While Arizona has a rich gambling history and there are many tribal casinos in the state sports betting is currently not legal as of June 2019. However, there have been proposed sports betting bills in the House and Senate.

They were introduced after the May 2018 decision by the U.S. Supreme Court that overturned the Professional and Amateur Sports Protection Act, which made it legal to bet on sports, but on a state-by-state basis.

There have been several states that have already legalized sports betting, but as of June 2019 Arizona is not one of those states. However, with the money that will be gained from legal sports betting it is only a matter of time before Arizona has legal sports betting.

Arizona Sports Betting Status

The major hurdle between sports betting being legal in Arizona has come down to the tribes that own the casinos in the state. There are 26 tribal run casinos in the state, 34 overall, and while some have been cold to the idea of legal sports betting others are warming to it. The big issue for the casinos is that they believe that legal sports betting will take business away from their land-based casinos and this is especially the case with mobile applications.

Even though the casinos would want sportsbooks in their casinos to make bets most of the business from sports betting in the state would likely come from mobile applications. For example, New Jersey was on the forefront in legalizing sports betting and in a report from the state, in terms of taking in sports wagers, 80% of the bets were made on mobile devices.

There have also been rumblings of who would run the sports betting in Arizona and who would receive the lion’s share of the profits. Like the states that have legalized sports betting that has also been a big issue.

For example, Maine legalized sports gambling in June of 2019 with the department that runs the lottery running the sports betting with mobile bets having a tax of 16% and land-based bets having a tax of 10%. If the state runs the sports betting industry, they will receive most of the tax dollars, but if the casinos run it, they will get most of the money with the state only getting the taxes for sports betting through the casinos.

SB 1158 was introduced in Arizona on January 23rdof 2019 and that bill would give exclusive gaming rights to the tribes in the state and this has, obviously, faced resistance from lawmakers, as it would drastically cut down the funds that would be gained by the state government.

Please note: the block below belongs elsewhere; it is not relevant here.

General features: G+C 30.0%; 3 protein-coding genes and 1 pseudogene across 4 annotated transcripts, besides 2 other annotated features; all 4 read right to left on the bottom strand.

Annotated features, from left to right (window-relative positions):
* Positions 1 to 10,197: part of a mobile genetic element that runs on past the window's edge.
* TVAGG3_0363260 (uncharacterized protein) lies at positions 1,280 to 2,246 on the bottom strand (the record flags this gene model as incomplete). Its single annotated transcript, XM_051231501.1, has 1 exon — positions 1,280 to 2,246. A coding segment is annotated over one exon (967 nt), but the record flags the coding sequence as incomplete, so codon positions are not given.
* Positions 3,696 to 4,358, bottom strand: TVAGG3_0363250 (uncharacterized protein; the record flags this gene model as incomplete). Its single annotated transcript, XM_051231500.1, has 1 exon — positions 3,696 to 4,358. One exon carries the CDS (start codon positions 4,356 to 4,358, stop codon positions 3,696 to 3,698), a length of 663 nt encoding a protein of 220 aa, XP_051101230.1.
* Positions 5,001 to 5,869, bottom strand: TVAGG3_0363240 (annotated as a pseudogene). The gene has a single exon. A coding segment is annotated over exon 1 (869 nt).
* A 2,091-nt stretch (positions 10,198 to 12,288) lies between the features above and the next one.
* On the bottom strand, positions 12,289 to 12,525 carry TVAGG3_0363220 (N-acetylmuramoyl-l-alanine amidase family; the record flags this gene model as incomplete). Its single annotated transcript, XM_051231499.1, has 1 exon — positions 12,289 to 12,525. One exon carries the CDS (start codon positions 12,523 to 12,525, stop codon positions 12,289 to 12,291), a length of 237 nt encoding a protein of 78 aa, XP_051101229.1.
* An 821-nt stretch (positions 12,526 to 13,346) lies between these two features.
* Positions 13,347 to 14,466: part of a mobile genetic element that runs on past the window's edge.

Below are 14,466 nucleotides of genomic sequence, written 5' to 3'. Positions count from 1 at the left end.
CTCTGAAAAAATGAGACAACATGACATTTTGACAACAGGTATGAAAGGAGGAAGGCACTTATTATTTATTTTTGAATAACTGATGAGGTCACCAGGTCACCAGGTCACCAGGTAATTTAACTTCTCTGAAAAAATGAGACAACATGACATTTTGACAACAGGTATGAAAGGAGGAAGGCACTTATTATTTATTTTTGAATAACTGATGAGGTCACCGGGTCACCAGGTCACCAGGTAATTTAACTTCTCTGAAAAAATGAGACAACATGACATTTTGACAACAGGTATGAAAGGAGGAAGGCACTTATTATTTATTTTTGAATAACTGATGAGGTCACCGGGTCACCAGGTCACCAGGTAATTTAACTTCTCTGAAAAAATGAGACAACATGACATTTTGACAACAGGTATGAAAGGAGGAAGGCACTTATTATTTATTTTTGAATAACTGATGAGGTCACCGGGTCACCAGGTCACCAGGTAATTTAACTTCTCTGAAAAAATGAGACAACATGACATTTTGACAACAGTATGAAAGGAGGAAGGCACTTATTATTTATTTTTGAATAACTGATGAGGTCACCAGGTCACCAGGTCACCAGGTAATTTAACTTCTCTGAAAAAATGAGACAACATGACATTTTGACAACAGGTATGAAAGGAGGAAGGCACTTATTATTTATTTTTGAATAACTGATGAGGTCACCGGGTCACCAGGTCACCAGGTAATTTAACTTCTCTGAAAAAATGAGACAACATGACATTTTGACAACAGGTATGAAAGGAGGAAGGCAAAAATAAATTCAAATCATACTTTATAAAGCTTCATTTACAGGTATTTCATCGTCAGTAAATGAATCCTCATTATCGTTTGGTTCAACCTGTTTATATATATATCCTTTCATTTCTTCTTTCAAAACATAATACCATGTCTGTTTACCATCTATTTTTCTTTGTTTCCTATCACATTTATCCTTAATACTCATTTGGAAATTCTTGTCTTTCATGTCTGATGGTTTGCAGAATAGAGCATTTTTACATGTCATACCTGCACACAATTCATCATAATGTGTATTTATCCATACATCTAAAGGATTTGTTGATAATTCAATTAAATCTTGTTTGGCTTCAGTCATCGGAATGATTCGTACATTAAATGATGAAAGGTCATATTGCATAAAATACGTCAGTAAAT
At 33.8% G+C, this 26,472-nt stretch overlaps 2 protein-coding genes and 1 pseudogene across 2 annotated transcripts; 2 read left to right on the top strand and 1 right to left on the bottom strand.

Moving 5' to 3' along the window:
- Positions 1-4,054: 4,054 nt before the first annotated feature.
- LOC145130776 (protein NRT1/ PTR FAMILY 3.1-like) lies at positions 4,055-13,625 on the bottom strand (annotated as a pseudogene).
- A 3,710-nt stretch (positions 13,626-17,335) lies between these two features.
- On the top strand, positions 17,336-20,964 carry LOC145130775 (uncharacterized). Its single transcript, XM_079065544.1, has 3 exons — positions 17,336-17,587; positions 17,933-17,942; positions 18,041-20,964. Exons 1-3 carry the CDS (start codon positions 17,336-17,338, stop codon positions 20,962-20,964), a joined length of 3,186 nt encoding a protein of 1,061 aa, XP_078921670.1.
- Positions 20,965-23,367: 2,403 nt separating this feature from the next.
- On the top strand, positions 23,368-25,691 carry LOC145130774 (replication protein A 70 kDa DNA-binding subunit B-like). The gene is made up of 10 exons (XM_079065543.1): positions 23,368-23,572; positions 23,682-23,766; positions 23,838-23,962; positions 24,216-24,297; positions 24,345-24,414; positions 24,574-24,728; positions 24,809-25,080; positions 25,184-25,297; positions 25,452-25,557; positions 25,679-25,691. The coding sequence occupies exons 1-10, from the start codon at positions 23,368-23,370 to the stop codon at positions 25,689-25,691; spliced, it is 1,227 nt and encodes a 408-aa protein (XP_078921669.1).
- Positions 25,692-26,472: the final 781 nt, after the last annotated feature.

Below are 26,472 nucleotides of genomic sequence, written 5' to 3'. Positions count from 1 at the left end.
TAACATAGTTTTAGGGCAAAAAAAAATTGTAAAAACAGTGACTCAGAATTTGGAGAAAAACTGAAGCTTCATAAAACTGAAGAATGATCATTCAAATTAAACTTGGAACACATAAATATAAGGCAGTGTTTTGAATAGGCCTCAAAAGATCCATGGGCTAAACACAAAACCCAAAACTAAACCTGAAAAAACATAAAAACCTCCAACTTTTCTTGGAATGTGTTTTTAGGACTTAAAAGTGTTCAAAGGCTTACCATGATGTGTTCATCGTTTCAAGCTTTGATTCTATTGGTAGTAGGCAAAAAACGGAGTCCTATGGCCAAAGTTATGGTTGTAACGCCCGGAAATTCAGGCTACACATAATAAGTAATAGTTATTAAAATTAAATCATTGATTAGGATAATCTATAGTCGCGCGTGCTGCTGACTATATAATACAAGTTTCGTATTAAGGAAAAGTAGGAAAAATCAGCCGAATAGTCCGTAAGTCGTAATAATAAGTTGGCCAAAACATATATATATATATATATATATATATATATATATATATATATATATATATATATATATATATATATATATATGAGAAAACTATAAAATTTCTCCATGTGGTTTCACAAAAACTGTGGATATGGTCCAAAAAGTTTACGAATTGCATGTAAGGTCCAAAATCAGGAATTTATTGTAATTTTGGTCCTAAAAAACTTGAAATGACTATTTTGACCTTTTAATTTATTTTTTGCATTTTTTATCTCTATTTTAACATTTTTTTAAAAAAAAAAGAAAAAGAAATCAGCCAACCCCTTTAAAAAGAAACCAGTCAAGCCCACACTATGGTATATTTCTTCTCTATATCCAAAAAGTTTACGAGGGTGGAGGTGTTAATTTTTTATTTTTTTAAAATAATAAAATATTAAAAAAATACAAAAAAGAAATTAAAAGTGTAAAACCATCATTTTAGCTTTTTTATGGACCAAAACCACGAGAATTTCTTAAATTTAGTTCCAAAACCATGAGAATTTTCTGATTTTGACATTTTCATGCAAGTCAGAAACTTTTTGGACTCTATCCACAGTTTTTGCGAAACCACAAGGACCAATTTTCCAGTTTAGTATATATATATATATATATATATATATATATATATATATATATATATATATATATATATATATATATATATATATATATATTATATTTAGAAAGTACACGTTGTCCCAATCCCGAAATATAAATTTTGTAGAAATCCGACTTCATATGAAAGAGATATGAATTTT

Arizona Senate Bill 1163 also has faced opposition from tribes in the state even though the bill would have allowed the tribes to form a partnership with bars and organizations holding alcohol licenses to set up kiosks for legal sports betting.

However, while all bets would have a flat tax of 6.75% most of the tribes, with the exception of the biggest in the Navaho Nation, opposed the bill, as they believe it still took money away from their land-based casinos. The tribes also concerned that features in the bill should also be in discussions in dealing with compact renegotiation between them and the office of the Arizona Governor.

Vice-Chairman of the Yavapai-Apache Nation stated that the tribe, “supports legal sports betting in the state of Arizona but that Senate Bill 1163 is not the appropriate mechanism for such legislation.” Still, there has been talk in the state of legalizing sports betting and in a late May 2019 ESPN article Arizona was put on the “Moving Towards Legislation” list.

Also, Arizona has many teams that would drive sports betting being represented by all four major leagues (NFL, NBA, MLB, NHL), as well as major college sports programs at Arizona and Arizona State universities.

Where to Bet on Sports in Arizona

With 34 casinos throughout the state of Arizona, 26 of which are tribal casinos, there are a lot of places to bet on sports if sportsbooks were available there. However, as stated before, like many other states, most sports wagers would be made from mobile devices.

One of the bills introduced that did not go to committee also had language that there would be special sports betting kiosks at bars and other establishments that sold liquor, as they would be a partner of the tribes in taking in money from the sports betting industry.

With mobile betting and the many casinos in the state, as well as of there were kiosks at bars and establishments that held liquor licenses, you can see that there would be no lack of places to make sports bets in Arizona.

However, the tribes in the state and the state government have to find a middle ground to come to a mutually beneficial decision for both. With the amount of money that would be generated by the legalization of sports betting in Arizona it is only a matter of time before it is legal in the Copper State.